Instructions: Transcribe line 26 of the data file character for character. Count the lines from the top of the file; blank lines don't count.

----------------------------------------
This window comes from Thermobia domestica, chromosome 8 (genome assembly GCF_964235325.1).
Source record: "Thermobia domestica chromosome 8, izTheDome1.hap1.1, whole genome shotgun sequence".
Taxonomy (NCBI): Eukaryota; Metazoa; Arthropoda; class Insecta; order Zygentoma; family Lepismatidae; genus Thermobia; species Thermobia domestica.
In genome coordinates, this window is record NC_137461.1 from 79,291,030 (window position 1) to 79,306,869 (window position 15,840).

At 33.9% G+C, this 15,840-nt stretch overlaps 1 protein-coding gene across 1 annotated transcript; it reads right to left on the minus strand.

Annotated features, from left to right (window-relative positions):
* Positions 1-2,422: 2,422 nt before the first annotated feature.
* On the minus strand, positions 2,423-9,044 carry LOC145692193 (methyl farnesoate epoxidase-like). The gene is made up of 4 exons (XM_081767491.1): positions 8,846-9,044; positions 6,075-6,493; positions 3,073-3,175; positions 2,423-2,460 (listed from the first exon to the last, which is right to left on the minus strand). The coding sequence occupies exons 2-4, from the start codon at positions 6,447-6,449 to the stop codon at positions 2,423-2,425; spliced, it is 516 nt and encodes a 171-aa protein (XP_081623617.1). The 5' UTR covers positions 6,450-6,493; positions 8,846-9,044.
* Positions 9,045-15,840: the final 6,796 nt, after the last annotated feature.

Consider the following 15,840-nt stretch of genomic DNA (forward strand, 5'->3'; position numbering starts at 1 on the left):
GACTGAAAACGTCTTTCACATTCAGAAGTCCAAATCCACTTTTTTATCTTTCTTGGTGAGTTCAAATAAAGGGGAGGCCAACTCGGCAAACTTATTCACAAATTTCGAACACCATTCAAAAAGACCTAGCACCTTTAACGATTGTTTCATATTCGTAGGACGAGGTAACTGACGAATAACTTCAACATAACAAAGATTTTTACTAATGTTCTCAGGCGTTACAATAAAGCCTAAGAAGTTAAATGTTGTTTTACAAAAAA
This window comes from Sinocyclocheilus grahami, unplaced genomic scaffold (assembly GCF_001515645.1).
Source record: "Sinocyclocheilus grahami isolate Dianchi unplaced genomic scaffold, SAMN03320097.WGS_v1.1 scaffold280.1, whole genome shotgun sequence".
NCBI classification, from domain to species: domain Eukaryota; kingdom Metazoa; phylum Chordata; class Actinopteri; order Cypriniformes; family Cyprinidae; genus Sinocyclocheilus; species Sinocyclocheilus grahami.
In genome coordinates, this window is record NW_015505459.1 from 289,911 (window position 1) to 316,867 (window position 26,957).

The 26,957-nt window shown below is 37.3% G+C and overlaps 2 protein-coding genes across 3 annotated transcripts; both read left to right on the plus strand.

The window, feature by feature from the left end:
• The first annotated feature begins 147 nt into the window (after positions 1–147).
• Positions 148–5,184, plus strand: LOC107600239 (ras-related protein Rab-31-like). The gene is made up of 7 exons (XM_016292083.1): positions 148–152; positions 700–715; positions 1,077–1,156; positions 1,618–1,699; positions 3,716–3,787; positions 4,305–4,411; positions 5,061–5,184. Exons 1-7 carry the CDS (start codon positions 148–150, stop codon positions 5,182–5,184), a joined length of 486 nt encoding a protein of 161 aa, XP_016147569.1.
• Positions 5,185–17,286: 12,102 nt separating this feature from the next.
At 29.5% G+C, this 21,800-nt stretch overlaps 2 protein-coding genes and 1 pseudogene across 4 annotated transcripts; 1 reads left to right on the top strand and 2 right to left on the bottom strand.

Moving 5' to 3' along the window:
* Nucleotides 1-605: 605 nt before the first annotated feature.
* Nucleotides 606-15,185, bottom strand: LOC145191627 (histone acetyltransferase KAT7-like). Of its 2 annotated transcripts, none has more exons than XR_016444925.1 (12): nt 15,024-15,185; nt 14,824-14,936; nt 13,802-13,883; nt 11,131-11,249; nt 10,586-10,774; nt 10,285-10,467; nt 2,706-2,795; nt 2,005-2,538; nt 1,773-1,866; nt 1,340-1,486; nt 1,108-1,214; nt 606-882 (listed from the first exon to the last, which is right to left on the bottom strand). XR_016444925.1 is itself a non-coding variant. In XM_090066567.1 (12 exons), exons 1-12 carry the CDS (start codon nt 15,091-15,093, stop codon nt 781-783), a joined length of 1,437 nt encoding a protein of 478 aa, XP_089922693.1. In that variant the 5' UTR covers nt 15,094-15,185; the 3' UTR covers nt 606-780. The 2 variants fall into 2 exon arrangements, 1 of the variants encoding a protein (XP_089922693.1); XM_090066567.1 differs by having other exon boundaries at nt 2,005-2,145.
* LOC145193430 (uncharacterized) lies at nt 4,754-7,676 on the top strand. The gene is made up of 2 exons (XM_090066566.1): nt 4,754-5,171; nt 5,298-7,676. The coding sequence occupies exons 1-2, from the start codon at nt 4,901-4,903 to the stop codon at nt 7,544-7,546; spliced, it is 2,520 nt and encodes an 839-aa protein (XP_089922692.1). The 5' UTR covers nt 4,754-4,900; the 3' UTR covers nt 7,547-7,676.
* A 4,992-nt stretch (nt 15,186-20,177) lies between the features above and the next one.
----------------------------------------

* A 4,992-nt stretch (nt 15,186-20,177) lies between the features above and the next one.